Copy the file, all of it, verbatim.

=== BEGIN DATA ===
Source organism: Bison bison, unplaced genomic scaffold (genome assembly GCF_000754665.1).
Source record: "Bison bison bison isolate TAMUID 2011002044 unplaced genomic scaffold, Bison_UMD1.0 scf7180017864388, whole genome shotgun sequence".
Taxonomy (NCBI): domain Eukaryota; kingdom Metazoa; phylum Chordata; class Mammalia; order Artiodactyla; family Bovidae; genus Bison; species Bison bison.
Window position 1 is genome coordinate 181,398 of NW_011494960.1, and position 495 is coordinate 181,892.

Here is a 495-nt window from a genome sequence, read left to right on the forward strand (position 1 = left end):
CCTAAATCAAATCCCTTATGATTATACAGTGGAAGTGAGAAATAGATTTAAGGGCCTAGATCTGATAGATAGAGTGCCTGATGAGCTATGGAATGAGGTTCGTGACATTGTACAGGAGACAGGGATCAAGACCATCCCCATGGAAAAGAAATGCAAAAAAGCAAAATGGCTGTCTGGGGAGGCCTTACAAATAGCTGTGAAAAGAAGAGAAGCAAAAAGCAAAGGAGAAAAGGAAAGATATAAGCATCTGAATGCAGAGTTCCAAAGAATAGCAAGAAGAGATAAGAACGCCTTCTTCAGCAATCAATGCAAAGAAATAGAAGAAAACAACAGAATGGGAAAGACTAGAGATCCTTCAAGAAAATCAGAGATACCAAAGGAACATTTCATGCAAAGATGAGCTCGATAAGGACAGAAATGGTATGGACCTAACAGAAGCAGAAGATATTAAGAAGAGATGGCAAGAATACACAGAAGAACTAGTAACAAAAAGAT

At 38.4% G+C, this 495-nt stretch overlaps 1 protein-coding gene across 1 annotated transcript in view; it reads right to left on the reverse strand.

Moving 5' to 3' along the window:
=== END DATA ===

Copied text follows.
Source organism: Bison bison, unplaced genomic scaffold (genome assembly GCF_000754665.1).
Source record: "Bison bison bison isolate TAMUID 2011002044 unplaced genomic scaffold, Bison_UMD1.0 scf7180017864388, whole genome shotgun sequence".
Taxonomy (NCBI): domain Eukaryota; kingdom Metazoa; phylum Chordata; class Mammalia; order Artiodactyla; family Bovidae; genus Bison; species Bison bison.
Window position 1 is genome coordinate 181,398 of NW_011494960.1, and position 495 is coordinate 181,892.

Here is a 495-nt window from a genome sequence, read left to right on the forward strand (position 1 = left end):
CCTAAATCAAATCCCTTATGATTATACAGTGGAAGTGAGAAATAGATTTAAGGGCCTAGATCTGATAGATAGAGTGCCTGATGAGCTATGGAATGAGGTTCGTGACATTGTACAGGAGACAGGGATCAAGACCATCCCCATGGAAAAGAAATGCAAAAAAGCAAAATGGCTGTCTGGGGAGGCCTTACAAATAGCTGTGAAAAGAAGAGAAGCAAAAAGCAAAGGAGAAAAGGAAAGATATAAGCATCTGAATGCAGAGTTCCAAAGAATAGCAAGAAGAGATAAGAACGCCTTCTTCAGCAATCAATGCAAAGAAATAGAAGAAAACAACAGAATGGGAAAGACTAGAGATCCTTCAAGAAAATCAGAGATACCAAAGGAACATTTCATGCAAAGATGAGCTCGATAAGGACAGAAATGGTATGGACCTAACAGAAGCAGAAGATATTAAGAAGAGATGGCAAGAATACACAGAAGAACTAGTAACAAAAAGAT

At 38.4% G+C, this 495-nt stretch overlaps 1 protein-coding gene across 1 annotated transcript in view; it reads right to left on the reverse strand.

Moving 5' to 3' along the window: